Your work is an interesting start but it would really help to have more of a math guy's perspective on what a .11 between the best and worth on a given team means in the context of this sort of data. It feels like a tiny number but my gut is that in this data it's a big difference. Think about batting average in baseball, the difference between a .300 hitter and a .350 hitter is .05 or half of one tenth. Intuitively it's a small number, on the baseball field it's a huge difference. Also by selecting the guys who were targeted at least 50 times, you're not just selecting the guys who have enough of a sample size to determine anything, you're also selecting the best receivers on the team. The guys the coaches and QB thought were worth throwing to frequently.

Also, think about the fact that they are often on the field together and their individual differences in talent have an effect on how the unit performs. It's wholly possible than their individual rates won't perfectly reflect their differences in talent because the defense is keying in on the best receivers. You still end up targeting your best receiver the most often because he's the most talented but it may end up creating opportunities for the other guys on the field. Remember the FO article the estimated the numbers of Welker and Moss based on prior history of the NE offense and how is was amazingly wrong because no one predicted the NE offense with Moss & Welker would be historically great? One of the lessons of this sort of analysis over the years is that the interplay of players has huge impacts on individual numbers.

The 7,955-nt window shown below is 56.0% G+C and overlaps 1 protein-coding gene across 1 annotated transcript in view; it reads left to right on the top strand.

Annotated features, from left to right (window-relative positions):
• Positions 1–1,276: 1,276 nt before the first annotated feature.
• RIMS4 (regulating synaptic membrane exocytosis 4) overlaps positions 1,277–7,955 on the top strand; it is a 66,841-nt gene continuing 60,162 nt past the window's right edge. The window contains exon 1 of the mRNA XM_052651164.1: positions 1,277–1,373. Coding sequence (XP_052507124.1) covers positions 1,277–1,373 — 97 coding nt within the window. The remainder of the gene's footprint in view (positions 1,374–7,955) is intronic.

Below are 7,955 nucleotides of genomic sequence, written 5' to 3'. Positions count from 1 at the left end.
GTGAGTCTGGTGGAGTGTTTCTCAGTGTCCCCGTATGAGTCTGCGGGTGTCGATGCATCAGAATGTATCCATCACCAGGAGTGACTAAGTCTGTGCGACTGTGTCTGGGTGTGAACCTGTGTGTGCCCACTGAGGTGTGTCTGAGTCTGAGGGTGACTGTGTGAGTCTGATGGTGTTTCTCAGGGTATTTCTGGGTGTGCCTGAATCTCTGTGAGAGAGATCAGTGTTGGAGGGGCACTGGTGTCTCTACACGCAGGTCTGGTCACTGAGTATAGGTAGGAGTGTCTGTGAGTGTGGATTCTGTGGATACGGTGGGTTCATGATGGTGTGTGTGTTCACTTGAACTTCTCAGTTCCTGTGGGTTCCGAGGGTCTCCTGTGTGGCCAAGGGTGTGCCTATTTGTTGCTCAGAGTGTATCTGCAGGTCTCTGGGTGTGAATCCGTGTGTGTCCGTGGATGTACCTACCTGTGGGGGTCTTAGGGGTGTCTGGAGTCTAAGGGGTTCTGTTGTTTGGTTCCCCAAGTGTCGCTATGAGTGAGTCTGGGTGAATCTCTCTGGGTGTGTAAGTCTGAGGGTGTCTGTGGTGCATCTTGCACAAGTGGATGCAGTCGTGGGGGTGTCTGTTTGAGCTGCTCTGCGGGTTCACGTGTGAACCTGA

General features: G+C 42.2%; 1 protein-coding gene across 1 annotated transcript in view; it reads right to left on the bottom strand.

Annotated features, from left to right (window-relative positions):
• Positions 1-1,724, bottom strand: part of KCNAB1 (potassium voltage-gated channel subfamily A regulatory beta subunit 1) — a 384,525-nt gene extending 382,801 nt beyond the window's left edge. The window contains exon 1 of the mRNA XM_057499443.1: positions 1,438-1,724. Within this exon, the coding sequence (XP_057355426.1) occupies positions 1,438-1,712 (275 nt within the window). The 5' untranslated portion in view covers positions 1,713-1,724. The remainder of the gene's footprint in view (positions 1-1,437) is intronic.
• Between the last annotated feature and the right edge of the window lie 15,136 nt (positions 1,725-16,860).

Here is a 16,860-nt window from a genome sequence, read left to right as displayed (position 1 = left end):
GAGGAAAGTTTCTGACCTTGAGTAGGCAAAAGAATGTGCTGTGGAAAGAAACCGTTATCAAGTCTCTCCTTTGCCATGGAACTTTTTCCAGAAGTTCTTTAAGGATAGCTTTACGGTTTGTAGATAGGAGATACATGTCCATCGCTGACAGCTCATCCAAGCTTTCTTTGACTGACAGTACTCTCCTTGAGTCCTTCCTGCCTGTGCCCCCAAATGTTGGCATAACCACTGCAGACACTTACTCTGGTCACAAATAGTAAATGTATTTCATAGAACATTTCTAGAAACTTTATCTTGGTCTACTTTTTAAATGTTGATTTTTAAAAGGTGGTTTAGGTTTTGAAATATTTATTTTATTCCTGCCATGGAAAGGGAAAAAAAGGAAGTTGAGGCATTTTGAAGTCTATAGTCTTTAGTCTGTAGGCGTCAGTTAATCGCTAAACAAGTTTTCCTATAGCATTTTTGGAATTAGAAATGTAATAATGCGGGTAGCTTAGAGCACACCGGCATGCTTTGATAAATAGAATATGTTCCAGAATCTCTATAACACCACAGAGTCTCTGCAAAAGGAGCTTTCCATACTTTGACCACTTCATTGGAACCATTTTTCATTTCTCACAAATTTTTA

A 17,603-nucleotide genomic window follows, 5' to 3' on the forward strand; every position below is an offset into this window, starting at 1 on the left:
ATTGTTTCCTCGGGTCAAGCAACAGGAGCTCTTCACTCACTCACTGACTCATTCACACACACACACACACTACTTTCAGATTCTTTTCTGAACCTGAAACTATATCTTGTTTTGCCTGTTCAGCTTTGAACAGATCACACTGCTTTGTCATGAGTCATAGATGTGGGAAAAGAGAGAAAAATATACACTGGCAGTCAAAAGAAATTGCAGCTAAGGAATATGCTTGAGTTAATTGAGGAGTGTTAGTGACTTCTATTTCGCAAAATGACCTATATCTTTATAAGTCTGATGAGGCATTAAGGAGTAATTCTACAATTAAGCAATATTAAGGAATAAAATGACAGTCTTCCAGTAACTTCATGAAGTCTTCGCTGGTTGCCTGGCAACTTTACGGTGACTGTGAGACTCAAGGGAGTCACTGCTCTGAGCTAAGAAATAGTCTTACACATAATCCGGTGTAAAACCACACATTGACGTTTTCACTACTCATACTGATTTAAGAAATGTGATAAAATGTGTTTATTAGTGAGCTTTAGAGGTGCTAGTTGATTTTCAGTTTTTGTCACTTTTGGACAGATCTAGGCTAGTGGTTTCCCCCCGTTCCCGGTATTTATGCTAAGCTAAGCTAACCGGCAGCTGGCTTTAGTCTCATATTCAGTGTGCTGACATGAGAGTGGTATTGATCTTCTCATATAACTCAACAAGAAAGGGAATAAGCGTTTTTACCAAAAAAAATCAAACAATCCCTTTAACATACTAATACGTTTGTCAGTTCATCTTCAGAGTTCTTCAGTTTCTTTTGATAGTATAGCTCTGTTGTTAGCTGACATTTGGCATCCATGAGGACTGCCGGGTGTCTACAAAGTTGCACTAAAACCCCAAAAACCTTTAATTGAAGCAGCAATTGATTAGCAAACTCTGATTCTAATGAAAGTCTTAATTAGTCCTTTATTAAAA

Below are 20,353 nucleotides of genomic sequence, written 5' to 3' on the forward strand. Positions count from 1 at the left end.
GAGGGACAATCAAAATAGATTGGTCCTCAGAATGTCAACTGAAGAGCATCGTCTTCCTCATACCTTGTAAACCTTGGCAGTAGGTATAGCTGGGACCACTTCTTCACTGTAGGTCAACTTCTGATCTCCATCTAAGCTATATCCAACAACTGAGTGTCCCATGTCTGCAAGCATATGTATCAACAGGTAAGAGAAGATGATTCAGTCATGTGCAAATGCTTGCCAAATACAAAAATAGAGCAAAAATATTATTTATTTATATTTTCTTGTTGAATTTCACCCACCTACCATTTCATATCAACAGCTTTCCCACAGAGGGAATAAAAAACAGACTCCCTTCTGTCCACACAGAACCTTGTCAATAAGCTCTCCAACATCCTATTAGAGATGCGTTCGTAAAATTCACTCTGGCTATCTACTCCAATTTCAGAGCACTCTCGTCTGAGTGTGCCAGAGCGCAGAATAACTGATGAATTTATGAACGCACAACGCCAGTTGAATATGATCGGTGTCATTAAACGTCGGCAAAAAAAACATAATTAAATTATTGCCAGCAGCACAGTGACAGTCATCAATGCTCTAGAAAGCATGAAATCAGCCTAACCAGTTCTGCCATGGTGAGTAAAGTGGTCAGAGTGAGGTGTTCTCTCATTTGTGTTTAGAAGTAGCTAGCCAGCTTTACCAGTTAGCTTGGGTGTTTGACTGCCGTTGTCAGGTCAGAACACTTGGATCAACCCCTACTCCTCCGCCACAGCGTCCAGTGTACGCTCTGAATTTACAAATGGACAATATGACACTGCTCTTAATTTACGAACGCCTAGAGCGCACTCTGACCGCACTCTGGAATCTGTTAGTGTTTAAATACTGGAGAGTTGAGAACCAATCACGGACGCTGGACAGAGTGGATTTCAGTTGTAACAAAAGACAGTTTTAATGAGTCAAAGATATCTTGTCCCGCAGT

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by Bowl Game Anomaly :: Wed, 08/12/2009 - 3:59pm

I'm not a baseball guy, but I'll take a shot:

The difference between the best and worst rec +/- per target over the 4 years of the charting project is .18- -.17=.35. The difference between the best average in MLB and the worst might be .375-.200=.175. The typical range per team in football is .1 +/- per target. As you say, a range of 50 points of batting average in baseball is rather large (although probably smaller than the average difference between the best and worst guys on a team). So, let's compare those numbers. For football, .1/.35=28.6%. For baseball, .050/.175=28.6%. That's the exact same number. so it seems that in football a range of .1 +/- per target within a team is as meaningful as a range of 50 points of batting average in baseball.

However,

Here's where it gets interesting. The range in rec. +/- per target on a given team is about equivalent to 50 points of batting average in baseball, and that is relevant in evaluating performance. But it is not relevant in evaluating talent. Because rec. +/- per target only has a year-to-year correlation coefficient of .11, which is tiny, it's clear that the stat does not measure a player's intrinsic talent. (For comparison, batting average has a year-to-year correlation coefficient of .39, from what I was able to find.) .11 squared is .012, which means that the relationship between between a receiver's +/- per target from one year to the next only explains a minuscule 1.2% of the variance, leaving 98.8% of the variance to be explained by other factors. In other words, a receiver's +/- per target in one year gives us only a small hint about what his +/- per target will be in the next year, and it tells us virtually nothing about why his performance will be what it will, meaning it tells us almost nothing about his "hands" independent of how he was used and who his teammates were.